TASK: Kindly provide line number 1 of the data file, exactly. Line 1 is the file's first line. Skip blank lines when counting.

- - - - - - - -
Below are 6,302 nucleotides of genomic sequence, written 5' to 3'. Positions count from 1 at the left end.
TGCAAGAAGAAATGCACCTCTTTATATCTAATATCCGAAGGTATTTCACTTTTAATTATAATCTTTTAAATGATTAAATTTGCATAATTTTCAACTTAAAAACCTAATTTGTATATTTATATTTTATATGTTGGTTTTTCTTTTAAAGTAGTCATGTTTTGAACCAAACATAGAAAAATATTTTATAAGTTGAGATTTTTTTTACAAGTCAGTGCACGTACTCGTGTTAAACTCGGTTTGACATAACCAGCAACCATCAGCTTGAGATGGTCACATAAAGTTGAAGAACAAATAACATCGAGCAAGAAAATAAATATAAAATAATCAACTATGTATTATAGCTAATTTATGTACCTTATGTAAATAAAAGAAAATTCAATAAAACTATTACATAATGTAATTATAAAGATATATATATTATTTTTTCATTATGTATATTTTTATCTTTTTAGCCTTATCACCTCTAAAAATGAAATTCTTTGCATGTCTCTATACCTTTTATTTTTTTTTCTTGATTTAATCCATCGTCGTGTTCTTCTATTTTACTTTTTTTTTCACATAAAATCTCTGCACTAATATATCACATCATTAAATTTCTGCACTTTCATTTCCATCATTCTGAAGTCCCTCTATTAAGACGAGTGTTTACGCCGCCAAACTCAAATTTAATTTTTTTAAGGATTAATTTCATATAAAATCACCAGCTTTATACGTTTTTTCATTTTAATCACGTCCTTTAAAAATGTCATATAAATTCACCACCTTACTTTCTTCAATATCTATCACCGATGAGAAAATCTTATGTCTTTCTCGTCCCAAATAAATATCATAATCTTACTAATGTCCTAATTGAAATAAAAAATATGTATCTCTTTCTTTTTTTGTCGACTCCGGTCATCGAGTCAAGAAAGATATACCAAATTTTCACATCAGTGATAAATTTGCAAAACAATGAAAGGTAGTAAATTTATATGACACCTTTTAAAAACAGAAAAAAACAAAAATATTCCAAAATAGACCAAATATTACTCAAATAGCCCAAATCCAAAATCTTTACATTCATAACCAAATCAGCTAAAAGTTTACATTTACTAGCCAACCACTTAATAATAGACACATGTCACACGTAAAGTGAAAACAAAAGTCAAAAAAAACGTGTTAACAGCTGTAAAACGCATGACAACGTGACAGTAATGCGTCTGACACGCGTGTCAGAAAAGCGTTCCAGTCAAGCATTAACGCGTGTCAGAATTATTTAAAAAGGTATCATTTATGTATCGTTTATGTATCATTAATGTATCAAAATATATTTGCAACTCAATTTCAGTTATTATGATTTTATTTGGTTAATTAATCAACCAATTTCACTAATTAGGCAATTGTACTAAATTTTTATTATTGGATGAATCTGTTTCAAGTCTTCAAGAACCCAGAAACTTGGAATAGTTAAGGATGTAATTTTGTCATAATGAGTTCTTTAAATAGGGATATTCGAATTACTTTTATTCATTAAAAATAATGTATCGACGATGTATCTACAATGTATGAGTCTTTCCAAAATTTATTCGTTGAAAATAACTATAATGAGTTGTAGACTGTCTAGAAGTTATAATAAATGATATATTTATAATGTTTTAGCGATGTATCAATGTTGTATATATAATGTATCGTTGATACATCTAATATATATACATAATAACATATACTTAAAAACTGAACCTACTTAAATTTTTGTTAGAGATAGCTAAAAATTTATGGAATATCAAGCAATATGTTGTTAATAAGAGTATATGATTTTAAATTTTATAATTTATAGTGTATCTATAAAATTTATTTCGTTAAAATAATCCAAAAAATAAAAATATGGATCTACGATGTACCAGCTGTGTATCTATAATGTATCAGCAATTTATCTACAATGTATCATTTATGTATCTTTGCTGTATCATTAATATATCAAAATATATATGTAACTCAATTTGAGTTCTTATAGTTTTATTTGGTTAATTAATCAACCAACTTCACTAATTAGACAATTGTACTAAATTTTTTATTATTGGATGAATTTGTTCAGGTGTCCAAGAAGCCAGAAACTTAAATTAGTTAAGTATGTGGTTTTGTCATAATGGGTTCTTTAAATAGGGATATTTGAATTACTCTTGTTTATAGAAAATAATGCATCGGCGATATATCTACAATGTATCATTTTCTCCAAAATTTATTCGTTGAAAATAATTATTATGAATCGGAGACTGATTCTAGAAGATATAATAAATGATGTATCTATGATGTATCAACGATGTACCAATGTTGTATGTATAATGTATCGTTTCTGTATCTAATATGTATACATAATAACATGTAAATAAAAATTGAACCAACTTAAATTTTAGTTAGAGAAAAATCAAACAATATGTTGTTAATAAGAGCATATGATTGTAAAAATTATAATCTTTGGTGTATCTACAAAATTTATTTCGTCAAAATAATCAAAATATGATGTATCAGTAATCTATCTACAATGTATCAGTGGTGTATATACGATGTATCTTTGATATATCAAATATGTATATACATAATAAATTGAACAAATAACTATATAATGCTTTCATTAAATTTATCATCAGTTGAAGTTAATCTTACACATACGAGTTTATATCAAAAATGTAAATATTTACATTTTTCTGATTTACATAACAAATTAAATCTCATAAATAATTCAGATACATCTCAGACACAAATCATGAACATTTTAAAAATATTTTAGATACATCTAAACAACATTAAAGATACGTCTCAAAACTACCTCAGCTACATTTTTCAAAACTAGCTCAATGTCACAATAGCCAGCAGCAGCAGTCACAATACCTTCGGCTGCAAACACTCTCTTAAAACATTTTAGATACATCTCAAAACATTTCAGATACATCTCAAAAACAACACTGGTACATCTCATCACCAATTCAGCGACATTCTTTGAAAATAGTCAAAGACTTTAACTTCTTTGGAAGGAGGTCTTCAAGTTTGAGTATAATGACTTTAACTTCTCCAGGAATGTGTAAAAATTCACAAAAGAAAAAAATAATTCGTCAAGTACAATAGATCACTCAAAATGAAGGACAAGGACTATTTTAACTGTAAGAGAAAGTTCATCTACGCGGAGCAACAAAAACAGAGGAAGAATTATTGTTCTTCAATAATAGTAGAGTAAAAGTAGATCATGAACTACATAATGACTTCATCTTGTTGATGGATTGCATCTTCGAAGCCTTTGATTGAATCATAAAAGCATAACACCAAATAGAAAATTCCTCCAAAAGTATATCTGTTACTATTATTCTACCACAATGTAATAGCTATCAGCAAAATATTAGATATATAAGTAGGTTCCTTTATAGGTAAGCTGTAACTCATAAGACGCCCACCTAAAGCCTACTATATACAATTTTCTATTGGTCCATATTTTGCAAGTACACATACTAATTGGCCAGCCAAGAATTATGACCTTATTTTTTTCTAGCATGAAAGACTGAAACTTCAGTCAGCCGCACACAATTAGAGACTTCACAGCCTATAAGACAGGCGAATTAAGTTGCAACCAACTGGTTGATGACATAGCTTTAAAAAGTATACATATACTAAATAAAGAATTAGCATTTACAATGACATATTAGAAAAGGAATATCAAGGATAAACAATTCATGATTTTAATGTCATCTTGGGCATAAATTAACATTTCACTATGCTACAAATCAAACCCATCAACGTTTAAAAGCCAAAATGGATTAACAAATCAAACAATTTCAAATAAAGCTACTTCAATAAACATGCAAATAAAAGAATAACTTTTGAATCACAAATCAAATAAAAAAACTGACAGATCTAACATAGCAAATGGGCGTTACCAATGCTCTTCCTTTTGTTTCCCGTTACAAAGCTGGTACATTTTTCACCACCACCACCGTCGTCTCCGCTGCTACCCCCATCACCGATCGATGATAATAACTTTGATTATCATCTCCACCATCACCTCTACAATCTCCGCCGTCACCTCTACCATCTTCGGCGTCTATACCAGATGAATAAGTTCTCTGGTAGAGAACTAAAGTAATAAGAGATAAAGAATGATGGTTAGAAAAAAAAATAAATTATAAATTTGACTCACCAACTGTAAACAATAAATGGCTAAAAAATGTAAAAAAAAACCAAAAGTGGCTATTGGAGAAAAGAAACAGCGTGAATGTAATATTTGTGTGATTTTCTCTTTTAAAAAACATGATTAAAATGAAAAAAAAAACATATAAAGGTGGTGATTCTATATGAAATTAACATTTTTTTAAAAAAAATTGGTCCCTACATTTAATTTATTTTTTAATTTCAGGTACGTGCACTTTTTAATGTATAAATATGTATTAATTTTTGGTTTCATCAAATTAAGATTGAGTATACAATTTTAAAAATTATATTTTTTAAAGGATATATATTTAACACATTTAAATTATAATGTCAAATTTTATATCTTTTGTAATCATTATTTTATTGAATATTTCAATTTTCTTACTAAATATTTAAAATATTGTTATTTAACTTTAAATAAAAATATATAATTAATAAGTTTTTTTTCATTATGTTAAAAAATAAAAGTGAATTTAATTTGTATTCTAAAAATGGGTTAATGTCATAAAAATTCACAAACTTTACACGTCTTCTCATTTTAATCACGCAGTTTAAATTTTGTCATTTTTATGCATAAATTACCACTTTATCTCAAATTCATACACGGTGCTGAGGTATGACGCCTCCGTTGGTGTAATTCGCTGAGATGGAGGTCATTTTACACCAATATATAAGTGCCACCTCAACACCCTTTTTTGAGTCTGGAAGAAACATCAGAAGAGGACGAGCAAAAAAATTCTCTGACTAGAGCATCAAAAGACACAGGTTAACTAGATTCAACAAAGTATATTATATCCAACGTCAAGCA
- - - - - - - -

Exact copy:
Below are 6,302 nucleotides of genomic sequence, written 5' to 3'. Positions count from 1 at the left end.